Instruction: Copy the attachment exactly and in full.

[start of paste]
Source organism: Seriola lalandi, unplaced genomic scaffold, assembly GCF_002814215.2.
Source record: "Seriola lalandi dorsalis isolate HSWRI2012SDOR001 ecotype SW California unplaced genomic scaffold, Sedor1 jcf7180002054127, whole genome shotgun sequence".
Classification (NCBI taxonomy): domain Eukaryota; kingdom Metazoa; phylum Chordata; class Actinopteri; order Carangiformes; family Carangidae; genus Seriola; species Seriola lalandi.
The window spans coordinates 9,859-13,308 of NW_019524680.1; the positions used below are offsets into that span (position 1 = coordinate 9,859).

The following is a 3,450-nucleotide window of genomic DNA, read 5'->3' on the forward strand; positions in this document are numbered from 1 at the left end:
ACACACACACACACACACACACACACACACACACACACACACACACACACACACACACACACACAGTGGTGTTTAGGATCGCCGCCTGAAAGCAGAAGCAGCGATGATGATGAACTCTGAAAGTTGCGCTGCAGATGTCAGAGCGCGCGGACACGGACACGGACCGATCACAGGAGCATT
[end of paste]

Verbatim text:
Source organism: Seriola lalandi, unplaced genomic scaffold, assembly GCF_002814215.2.
Source record: "Seriola lalandi dorsalis isolate HSWRI2012SDOR001 ecotype SW California unplaced genomic scaffold, Sedor1 jcf7180002054127, whole genome shotgun sequence".
Classification (NCBI taxonomy): domain Eukaryota; kingdom Metazoa; phylum Chordata; class Actinopteri; order Carangiformes; family Carangidae; genus Seriola; species Seriola lalandi.
The window spans coordinates 9,859-13,308 of NW_019524680.1; the positions used below are offsets into that span (position 1 = coordinate 9,859).

The following is a 3,450-nucleotide window of genomic DNA, read 5'->3' on the forward strand; positions in this document are numbered from 1 at the left end:
ACACACACACACACACACACACACACACACACACACACACACACACACACACACACACACACACAGTGGTGTTTAGGATCGCCGCCTGAAAGCAGAAGCAGCGATGATGATGAACTCTGAAAGTTGCGCTGCAGATGTCAGAGCGCGCGGACACGGACACGGACCGATCACAGGAGCATT